291)    Erasing shield for an old typewriter without correction ability     built in.
292)    It looks intended to wedge a sliding window from motion.     Perhaps a sliding rear window in a pickup truck, based on     the size. If it were larger, I would think that it was for a     sliding glass door.
293)    For hanging some kind of foodstuffs to cure. if it were smaller     I would suggest that it was an early and nasty version of     barbed wire. It looks as though the spikes are cut free from     the shank and bent out.
294)    A stepped wrench for unscrewing something -- perhaps some kind     of valve seats? Rather ugly casting, in any case, with no     apparent effort to clean off any flash.
295)    I wish I remembered the name of this. It is intended to join     two pieces of wood edge to edge or end to end. The near edge is     driven in, with the stress along the width in use.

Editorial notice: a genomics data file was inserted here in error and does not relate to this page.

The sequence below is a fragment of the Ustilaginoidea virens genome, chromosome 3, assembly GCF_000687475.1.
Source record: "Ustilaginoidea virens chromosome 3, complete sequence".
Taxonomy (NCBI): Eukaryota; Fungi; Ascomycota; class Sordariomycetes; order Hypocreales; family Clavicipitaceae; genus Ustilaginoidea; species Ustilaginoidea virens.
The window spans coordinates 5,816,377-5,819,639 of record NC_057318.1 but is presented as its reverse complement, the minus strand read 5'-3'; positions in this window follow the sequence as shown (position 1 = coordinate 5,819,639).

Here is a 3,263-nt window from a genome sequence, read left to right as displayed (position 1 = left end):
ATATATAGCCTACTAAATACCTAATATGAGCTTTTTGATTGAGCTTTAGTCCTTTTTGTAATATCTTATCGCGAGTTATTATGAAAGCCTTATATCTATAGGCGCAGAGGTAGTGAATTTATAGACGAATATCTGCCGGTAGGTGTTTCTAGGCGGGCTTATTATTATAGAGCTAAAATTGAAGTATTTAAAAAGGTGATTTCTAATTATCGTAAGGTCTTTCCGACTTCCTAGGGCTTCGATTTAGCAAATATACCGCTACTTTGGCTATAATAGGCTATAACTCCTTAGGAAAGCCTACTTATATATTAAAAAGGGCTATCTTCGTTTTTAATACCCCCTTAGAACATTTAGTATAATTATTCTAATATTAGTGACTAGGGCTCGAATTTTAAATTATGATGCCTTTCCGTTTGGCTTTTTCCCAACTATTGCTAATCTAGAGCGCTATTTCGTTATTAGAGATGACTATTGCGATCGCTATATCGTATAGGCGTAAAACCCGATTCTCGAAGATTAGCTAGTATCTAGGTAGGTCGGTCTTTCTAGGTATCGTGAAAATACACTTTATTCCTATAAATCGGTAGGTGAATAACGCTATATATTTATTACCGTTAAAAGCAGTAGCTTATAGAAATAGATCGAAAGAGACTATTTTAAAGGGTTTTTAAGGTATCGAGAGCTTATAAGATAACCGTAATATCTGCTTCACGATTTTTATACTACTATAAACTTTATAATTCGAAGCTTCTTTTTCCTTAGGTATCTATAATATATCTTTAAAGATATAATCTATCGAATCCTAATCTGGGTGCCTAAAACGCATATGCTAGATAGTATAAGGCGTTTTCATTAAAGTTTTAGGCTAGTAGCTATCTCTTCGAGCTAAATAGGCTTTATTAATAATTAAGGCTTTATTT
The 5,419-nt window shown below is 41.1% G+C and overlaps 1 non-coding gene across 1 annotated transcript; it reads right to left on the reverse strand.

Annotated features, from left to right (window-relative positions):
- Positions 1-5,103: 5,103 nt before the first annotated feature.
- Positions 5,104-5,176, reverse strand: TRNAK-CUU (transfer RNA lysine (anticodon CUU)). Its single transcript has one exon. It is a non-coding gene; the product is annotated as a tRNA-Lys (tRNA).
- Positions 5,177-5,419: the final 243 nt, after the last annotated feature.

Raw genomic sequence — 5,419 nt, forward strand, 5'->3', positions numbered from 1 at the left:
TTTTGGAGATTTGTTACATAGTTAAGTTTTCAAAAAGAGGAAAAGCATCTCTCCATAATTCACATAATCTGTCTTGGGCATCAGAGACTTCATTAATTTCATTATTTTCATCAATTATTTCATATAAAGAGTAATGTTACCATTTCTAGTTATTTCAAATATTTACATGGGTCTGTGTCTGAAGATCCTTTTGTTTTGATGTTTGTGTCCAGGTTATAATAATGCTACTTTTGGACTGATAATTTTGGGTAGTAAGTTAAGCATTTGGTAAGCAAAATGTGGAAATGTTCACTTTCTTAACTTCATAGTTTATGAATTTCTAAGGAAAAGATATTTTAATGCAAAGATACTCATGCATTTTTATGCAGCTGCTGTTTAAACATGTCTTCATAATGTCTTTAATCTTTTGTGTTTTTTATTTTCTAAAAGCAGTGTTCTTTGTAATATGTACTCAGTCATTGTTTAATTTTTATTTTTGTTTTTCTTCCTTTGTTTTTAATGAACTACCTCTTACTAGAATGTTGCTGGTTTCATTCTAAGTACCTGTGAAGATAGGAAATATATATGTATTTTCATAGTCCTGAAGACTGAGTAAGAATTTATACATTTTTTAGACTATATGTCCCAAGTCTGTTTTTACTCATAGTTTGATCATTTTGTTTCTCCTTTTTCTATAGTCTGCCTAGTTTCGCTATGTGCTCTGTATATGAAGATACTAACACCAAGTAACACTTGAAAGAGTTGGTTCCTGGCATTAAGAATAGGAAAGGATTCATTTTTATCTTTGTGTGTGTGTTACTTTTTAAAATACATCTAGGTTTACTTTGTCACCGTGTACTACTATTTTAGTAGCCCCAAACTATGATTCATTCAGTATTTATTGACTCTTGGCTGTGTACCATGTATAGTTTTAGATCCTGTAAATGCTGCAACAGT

Enjoy,         DoN.
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* R. H.

# 292
Golf training device? Shoemaker inside measuring device?
# 293
Part of a fence
# 294
Axis part of some heavy gear machinery
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Jon Haugsand
Dept. of Informatics, Univ. of Oslo, Norway, mailto: snipped-for-privacy@ifi.uio.no
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#291 - Draughtsman's erasing guide/shield
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snipped-for-privacy@cinci.rr.com says...